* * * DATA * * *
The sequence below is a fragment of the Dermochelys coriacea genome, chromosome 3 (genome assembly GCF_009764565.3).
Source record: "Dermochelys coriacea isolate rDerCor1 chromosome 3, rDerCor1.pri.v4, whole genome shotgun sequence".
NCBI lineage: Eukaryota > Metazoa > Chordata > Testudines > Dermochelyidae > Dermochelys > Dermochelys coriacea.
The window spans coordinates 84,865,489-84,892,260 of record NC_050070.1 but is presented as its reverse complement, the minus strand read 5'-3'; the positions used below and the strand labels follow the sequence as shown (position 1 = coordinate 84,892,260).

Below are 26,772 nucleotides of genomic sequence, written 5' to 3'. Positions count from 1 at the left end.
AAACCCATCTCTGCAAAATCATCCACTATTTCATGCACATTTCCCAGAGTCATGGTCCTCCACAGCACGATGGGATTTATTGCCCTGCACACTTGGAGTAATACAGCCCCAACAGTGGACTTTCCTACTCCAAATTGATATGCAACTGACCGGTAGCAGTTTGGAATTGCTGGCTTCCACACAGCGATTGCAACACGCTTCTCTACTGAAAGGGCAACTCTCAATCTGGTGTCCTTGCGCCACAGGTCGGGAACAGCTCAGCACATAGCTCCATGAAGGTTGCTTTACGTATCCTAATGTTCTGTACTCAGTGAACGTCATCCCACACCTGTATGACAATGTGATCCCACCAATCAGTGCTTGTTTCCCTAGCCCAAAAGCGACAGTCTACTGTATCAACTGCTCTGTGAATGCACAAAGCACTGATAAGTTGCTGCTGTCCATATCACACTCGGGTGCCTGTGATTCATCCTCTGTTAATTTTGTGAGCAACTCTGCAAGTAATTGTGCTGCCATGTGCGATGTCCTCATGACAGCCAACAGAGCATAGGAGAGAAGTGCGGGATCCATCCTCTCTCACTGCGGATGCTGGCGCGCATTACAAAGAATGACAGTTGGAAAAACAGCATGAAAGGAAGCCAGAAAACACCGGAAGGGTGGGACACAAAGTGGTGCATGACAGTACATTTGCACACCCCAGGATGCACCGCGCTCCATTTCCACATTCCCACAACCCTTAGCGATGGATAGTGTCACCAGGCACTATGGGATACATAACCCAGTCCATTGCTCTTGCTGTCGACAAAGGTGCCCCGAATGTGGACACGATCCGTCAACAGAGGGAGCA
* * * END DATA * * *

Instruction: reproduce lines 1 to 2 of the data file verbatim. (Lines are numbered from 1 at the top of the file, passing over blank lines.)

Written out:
The sequence below is a fragment of the Dermochelys coriacea genome, chromosome 3 (genome assembly GCF_009764565.3).
Source record: "Dermochelys coriacea isolate rDerCor1 chromosome 3, rDerCor1.pri.v4, whole genome shotgun sequence".